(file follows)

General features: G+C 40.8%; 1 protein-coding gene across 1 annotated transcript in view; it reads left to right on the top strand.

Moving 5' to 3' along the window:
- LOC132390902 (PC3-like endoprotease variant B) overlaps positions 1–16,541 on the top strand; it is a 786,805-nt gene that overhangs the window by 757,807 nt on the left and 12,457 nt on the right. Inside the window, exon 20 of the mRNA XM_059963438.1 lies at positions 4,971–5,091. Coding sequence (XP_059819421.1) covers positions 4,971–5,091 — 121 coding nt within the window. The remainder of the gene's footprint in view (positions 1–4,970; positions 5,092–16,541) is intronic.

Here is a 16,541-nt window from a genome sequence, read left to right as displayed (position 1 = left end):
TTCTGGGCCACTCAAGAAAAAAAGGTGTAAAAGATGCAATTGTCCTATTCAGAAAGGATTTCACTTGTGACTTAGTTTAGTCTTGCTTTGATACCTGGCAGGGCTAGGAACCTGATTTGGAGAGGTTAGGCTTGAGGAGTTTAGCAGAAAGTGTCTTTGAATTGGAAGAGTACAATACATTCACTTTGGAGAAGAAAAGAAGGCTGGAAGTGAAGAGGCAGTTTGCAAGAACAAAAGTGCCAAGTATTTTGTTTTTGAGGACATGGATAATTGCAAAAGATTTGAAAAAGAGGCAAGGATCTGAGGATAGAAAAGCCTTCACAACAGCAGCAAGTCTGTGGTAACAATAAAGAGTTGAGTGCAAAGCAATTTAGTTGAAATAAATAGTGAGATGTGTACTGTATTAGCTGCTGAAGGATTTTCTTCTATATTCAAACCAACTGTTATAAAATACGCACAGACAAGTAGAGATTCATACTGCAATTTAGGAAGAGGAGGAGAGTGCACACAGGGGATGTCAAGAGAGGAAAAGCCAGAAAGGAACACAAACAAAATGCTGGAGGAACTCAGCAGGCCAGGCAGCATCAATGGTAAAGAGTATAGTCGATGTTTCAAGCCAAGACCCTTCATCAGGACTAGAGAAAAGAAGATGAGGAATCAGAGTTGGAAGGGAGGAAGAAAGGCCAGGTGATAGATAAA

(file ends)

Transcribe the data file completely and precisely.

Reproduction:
General features: G+C 40.8%; 1 protein-coding gene across 1 annotated transcript in view; it reads left to right on the top strand.

Moving 5' to 3' along the window:
- LOC132390902 (PC3-like endoprotease variant B) overlaps positions 1–16,541 on the top strand; it is a 786,805-nt gene that overhangs the window by 757,807 nt on the left and 12,457 nt on the right. Inside the window, exon 20 of the mRNA XM_059963438.1 lies at positions 4,971–5,091. Coding sequence (XP_059819421.1) covers positions 4,971–5,091 — 121 coding nt within the window. The remainder of the gene's footprint in view (positions 1–4,970; positions 5,092–16,541) is intronic.

Here is a 16,541-nt window from a genome sequence, read left to right as displayed (position 1 = left end):
TTCTGGGCCACTCAAGAAAAAAAGGTGTAAAAGATGCAATTGTCCTATTCAGAAAGGATTTCACTTGTGACTTAGTTTAGTCTTGCTTTGATACCTGGCAGGGCTAGGAACCTGATTTGGAGAGGTTAGGCTTGAGGAGTTTAGCAGAAAGTGTCTTTGAATTGGAAGAGTACAATACATTCACTTTGGAGAAGAAAAGAAGGCTGGAAGTGAAGAGGCAGTTTGCAAGAACAAAAGTGCCAAGTATTTTGTTTTTGAGGACATGGATAATTGCAAAAGATTTGAAAAAGAGGCAAGGATCTGAGGATAGAAAAGCCTTCACAACAGCAGCAAGTCTGTGGTAACAATAAAGAGTTGAGTGCAAAGCAATTTAGTTGAAATAAATAGTGAGATGTGTACTGTATTAGCTGCTGAAGGATTTTCTTCTATATTCAAACCAACTGTTATAAAATACGCACAGACAAGTAGAGATTCATACTGCAATTTAGGAAGAGGAGGAGAGTGCACACAGGGGATGTCAAGAGAGGAAAAGCCAGAAAGGAACACAAACAAAATGCTGGAGGAACTCAGCAGGCCAGGCAGCATCAATGGTAAAGAGTATAGTCGATGTTTCAAGCCAAGACCCTTCATCAGGACTAGAGAAAAGAAGATGAGGAATCAGAGTTGGAAGGGAGGAAGAAAGGCCAGGTGATAGATAAA